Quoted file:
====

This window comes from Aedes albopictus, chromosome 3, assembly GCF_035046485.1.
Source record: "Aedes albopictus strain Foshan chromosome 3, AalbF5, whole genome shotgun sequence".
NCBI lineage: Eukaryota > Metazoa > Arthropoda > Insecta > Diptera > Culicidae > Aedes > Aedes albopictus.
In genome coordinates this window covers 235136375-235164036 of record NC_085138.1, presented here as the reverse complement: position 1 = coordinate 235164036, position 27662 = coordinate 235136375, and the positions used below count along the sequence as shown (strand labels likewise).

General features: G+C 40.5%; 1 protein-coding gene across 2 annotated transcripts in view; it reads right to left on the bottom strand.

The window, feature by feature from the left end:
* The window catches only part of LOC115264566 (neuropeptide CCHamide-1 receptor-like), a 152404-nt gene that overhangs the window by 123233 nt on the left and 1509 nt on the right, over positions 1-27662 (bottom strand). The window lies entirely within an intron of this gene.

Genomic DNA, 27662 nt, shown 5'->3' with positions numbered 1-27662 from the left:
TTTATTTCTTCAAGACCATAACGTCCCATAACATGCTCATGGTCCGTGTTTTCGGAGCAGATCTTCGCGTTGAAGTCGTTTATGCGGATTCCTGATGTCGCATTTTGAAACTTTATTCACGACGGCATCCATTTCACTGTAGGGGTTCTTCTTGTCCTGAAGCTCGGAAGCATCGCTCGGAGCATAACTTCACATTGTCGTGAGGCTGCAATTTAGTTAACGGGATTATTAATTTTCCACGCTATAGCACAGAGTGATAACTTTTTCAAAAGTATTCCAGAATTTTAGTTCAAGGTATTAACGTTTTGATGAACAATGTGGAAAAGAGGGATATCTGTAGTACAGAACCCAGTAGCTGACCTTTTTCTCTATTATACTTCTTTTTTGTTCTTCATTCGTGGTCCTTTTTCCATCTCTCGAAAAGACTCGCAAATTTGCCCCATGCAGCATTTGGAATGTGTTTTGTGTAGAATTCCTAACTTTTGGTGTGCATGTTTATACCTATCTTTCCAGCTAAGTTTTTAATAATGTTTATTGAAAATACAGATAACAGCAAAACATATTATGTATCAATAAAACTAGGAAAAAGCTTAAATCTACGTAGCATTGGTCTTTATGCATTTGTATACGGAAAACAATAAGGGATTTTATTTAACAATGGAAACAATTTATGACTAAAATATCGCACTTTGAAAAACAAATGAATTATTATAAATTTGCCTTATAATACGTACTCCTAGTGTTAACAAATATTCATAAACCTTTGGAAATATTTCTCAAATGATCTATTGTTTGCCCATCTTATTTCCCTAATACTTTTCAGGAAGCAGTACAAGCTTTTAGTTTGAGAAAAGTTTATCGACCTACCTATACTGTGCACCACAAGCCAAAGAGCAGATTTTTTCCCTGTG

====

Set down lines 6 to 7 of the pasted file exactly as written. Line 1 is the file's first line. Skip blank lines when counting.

The window, feature by feature from the left end:
* The window catches only part of LOC115264566 (neuropeptide CCHamide-1 receptor-like), a 152404-nt gene that overhangs the window by 123233 nt on the left and 1509 nt on the right, over positions 1-27662 (bottom strand). The window lies entirely within an intron of this gene.